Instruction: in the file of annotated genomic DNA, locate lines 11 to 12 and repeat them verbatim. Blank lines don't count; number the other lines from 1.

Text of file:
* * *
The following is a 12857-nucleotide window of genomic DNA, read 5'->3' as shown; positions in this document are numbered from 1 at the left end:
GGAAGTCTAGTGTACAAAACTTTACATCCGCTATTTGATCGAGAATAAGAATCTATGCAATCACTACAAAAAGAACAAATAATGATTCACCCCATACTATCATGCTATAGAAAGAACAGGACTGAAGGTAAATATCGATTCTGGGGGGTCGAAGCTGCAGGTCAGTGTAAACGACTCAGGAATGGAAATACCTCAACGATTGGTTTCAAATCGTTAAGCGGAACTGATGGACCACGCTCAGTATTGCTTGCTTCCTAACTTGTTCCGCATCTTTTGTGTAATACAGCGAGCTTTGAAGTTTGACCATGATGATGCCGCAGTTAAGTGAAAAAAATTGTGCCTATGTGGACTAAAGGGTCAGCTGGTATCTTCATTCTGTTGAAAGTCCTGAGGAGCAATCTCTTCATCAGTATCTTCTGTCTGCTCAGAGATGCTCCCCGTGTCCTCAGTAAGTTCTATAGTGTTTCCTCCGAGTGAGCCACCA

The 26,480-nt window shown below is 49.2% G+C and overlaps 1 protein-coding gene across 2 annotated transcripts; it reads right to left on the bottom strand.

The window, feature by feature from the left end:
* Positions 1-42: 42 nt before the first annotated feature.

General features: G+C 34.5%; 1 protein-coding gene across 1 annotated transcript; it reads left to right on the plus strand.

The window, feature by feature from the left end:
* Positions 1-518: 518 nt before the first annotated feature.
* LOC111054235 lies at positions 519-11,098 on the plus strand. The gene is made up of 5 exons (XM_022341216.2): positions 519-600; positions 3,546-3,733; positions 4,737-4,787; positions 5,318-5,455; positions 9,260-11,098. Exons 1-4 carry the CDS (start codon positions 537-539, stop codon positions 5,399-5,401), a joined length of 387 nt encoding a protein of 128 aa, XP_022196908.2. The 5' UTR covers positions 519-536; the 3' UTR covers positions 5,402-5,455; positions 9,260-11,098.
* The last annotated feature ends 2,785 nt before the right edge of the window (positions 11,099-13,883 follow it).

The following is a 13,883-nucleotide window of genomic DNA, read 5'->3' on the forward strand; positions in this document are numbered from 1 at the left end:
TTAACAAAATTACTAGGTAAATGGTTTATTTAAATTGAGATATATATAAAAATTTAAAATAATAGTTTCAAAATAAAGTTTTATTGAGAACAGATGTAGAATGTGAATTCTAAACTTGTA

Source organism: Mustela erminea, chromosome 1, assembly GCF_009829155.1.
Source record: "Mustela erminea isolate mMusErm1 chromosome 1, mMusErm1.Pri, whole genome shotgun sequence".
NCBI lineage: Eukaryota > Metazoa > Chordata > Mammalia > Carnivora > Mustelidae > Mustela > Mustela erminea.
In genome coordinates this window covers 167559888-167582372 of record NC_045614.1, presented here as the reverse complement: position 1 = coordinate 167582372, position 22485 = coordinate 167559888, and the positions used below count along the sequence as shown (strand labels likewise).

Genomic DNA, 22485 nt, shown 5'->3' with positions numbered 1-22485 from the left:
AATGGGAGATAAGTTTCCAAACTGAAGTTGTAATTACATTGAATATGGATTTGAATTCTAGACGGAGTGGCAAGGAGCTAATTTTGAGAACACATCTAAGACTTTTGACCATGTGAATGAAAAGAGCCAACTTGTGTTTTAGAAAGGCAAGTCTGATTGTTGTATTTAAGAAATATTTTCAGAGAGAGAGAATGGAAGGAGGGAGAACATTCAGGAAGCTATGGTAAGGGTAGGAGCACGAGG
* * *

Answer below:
The following is a 13,883-nucleotide window of genomic DNA, read 5'->3' on the forward strand; positions in this document are numbered from 1 at the left end:
TTAACAAAATTACTAGGTAAATGGTTTATTTAAATTGAGATATATATAAAAATTTAAAATAATAGTTTCAAAATAAAGTTTTATTGAGAACAGATGTAGAATGTGAATTCTAAACTTGTA